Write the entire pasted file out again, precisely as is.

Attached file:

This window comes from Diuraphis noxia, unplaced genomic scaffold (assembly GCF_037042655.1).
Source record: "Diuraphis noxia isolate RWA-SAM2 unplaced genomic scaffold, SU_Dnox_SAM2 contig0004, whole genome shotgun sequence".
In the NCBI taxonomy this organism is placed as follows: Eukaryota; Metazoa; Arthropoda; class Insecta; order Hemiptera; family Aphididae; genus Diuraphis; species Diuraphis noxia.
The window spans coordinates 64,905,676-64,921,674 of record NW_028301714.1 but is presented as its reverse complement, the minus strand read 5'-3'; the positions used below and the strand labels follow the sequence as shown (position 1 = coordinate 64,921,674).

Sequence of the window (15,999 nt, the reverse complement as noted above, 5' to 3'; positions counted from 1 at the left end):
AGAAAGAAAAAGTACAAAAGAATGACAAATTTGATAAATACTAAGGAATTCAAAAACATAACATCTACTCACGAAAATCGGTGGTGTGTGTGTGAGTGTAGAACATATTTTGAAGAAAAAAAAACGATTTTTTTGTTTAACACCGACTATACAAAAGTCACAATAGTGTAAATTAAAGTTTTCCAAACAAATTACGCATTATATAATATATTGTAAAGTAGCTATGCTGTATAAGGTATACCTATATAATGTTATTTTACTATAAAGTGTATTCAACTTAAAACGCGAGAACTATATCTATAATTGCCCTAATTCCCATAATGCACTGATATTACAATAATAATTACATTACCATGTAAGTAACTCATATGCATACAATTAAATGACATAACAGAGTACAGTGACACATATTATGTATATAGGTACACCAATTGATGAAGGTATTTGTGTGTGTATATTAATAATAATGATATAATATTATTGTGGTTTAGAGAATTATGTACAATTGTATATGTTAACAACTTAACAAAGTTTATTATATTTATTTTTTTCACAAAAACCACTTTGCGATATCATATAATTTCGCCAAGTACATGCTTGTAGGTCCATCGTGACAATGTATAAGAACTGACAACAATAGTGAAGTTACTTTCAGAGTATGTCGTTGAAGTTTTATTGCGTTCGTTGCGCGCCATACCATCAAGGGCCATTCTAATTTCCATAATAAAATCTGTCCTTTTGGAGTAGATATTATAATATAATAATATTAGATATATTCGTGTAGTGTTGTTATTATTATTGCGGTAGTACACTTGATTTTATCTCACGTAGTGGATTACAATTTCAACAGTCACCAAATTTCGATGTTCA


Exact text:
This window comes from Diuraphis noxia, unplaced genomic scaffold (assembly GCF_037042655.1).
Source record: "Diuraphis noxia isolate RWA-SAM2 unplaced genomic scaffold, SU_Dnox_SAM2 contig0004, whole genome shotgun sequence".
In the NCBI taxonomy this organism is placed as follows: Eukaryota; Metazoa; Arthropoda; class Insecta; order Hemiptera; family Aphididae; genus Diuraphis; species Diuraphis noxia.
The window spans coordinates 64,905,676-64,921,674 of record NW_028301714.1 but is presented as its reverse complement, the minus strand read 5'-3'; the positions used below and the strand labels follow the sequence as shown (position 1 = coordinate 64,921,674).

Sequence of the window (15,999 nt, the reverse complement as noted above, 5' to 3'; positions counted from 1 at the left end):
AGAAAGAAAAAGTACAAAAGAATGACAAATTTGATAAATACTAAGGAATTCAAAAACATAACATCTACTCACGAAAATCGGTGGTGTGTGTGTGAGTGTAGAACATATTTTGAAGAAAAAAAAACGATTTTTTTGTTTAACACCGACTATACAAAAGTCACAATAGTGTAAATTAAAGTTTTCCAAACAAATTACGCATTATATAATATATTGTAAAGTAGCTATGCTGTATAAGGTATACCTATATAATGTTATTTTACTATAAAGTGTATTCAACTTAAAACGCGAGAACTATATCTATAATTGCCCTAATTCCCATAATGCACTGATATTACAATAATAATTACATTACCATGTAAGTAACTCATATGCATACAATTAAATGACATAACAGAGTACAGTGACACATATTATGTATATAGGTACACCAATTGATGAAGGTATTTGTGTGTGTATATTAATAATAATGATATAATATTATTGTGGTTTAGAGAATTATGTACAATTGTATATGTTAACAACTTAACAAAGTTTATTATATTTATTTTTTTCACAAAAACCACTTTGCGATATCATATAATTTCGCCAAGTACATGCTTGTAGGTCCATCGTGACAATGTATAAGAACTGACAACAATAGTGAAGTTACTTTCAGAGTATGTCGTTGAAGTTTTATTGCGTTCGTTGCGCGCCATACCATCAAGGGCCATTCTAATTTCCATAATAAAATCTGTCCTTTTGGAGTAGATATTATAATATAATAATATTAGATATATTCGTGTAGTGTTGTTATTATTATTGCGGTAGTACACTTGATTTTATCTCACGTAGTGGATTACAATTTCAACAGTCACCAAATTTCGATGTTCA